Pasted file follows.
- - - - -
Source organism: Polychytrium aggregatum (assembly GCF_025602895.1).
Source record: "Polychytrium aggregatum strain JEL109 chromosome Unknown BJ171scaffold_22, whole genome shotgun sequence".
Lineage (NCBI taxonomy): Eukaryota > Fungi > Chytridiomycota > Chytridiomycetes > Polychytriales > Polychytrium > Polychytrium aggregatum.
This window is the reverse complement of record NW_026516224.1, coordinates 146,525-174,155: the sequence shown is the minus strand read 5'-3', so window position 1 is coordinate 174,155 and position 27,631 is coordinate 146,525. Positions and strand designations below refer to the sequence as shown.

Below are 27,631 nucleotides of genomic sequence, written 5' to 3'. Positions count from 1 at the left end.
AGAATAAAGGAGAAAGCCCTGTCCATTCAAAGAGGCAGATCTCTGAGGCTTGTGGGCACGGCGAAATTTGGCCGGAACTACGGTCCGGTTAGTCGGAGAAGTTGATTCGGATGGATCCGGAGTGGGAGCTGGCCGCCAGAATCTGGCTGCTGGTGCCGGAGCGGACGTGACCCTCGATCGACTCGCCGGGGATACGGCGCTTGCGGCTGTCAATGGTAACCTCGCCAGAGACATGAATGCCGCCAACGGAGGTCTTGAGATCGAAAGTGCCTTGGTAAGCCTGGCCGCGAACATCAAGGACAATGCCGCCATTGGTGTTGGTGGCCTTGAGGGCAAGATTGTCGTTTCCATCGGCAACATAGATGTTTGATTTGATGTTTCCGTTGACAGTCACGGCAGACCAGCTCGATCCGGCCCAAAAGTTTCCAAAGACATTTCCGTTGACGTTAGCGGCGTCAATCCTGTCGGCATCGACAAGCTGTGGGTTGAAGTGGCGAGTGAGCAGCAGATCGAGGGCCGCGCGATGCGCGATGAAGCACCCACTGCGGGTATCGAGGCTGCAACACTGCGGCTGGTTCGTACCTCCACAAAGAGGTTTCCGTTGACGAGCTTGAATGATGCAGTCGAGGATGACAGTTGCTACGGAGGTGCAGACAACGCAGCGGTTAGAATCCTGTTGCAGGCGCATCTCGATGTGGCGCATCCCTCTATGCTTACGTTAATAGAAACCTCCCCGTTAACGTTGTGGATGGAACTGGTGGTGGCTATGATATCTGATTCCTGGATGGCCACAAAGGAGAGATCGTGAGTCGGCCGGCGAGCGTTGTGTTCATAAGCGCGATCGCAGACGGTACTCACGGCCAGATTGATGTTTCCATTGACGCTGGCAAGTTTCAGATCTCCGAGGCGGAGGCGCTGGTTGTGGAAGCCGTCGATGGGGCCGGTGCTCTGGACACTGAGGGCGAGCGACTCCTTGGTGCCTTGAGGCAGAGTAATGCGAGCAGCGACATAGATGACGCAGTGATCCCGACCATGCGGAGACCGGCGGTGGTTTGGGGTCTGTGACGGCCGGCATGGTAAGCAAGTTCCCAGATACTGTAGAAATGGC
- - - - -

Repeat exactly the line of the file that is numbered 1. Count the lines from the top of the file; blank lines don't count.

Source organism: Polychytrium aggregatum (assembly GCF_025602895.1).